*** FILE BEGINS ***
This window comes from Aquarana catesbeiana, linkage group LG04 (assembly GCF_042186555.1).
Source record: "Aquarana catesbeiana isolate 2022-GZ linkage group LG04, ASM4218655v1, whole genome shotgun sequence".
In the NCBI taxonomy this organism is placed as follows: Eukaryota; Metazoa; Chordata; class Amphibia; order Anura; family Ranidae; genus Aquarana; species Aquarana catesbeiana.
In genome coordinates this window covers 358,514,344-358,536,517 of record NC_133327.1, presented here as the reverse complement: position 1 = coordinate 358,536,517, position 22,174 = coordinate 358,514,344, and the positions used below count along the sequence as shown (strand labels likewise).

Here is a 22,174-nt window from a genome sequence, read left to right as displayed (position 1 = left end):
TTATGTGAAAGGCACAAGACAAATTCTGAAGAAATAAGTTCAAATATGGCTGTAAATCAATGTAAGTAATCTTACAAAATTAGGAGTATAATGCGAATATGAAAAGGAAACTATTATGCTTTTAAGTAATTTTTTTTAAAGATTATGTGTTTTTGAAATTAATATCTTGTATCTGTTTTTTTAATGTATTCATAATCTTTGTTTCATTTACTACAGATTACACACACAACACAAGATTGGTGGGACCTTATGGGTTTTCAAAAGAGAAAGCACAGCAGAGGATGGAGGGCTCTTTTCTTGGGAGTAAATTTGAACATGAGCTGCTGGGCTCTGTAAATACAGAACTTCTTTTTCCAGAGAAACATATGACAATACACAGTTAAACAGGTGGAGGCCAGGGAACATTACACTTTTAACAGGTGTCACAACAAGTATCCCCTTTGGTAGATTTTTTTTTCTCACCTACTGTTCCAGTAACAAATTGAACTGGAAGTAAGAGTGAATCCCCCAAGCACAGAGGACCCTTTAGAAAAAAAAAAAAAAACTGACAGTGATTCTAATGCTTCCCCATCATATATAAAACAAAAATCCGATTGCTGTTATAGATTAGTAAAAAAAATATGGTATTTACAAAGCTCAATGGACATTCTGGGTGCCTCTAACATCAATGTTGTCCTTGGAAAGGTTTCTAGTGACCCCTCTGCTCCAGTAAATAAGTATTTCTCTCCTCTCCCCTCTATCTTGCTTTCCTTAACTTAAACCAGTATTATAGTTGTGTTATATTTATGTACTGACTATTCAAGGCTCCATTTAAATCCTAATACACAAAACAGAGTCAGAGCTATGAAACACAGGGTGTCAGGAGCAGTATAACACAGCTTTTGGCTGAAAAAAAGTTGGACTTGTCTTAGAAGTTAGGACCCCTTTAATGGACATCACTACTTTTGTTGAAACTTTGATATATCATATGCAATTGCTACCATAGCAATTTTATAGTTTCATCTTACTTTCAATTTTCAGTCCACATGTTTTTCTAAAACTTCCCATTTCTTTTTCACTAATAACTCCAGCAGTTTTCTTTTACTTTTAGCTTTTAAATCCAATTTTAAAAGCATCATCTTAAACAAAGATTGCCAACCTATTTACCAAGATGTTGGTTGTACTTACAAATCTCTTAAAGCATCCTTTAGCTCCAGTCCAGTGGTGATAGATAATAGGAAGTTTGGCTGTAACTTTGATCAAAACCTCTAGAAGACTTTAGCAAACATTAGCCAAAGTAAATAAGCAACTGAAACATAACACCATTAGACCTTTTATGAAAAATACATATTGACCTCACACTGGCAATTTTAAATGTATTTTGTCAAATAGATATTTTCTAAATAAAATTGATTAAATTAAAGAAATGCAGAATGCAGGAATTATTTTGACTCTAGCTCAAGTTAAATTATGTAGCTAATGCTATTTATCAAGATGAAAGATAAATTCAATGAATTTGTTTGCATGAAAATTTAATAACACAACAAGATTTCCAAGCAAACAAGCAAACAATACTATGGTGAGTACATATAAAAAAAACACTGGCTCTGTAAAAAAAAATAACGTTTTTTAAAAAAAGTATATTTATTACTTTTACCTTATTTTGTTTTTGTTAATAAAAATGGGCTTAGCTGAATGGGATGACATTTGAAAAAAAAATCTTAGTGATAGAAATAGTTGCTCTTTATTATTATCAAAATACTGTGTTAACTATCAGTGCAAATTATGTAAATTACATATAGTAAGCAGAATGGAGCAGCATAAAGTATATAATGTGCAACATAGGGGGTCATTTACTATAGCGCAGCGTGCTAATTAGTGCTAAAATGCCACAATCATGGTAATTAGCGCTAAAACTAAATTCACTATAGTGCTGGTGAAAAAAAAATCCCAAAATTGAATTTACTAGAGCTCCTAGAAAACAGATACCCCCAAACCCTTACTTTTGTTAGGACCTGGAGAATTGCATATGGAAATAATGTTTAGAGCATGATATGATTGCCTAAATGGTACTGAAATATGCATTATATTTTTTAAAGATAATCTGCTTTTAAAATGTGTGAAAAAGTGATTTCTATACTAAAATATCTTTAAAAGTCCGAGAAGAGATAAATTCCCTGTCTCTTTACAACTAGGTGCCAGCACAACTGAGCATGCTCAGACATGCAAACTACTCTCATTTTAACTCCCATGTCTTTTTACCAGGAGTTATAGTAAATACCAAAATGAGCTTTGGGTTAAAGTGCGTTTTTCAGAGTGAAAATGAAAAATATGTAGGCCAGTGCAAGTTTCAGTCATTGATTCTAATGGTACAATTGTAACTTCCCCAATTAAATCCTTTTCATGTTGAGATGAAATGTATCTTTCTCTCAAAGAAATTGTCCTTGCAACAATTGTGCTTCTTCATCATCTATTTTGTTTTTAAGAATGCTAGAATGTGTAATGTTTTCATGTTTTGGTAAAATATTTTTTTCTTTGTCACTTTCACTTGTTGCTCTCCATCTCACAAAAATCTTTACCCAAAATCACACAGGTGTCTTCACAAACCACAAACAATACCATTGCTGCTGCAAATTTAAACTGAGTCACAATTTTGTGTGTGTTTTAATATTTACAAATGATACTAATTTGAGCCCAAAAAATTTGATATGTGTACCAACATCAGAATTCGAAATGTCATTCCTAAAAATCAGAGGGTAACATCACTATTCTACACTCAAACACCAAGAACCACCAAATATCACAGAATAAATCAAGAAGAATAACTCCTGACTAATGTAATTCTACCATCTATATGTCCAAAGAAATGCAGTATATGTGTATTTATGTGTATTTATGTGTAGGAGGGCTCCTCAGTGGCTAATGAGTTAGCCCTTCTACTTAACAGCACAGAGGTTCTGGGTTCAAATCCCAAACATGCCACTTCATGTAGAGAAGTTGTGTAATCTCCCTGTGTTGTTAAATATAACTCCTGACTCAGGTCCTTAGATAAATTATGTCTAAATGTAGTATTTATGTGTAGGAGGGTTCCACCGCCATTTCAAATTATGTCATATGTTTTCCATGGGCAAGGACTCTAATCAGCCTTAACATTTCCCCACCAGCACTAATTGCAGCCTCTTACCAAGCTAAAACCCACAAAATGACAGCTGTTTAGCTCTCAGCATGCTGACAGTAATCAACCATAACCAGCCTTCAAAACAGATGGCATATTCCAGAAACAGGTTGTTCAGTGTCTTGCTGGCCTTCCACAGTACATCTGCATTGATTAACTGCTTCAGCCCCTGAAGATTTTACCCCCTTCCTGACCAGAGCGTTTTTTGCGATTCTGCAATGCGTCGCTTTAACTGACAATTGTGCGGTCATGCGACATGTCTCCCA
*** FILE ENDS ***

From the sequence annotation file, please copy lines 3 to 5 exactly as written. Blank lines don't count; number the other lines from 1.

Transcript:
In the NCBI taxonomy this organism is placed as follows: Eukaryota; Metazoa; Chordata; class Amphibia; order Anura; family Ranidae; genus Aquarana; species Aquarana catesbeiana.
In genome coordinates this window covers 358,514,344-358,536,517 of record NC_133327.1, presented here as the reverse complement: position 1 = coordinate 358,536,517, position 22,174 = coordinate 358,514,344, and the positions used below count along the sequence as shown (strand labels likewise).

Here is a 22,174-nt window from a genome sequence, read left to right as displayed (position 1 = left end):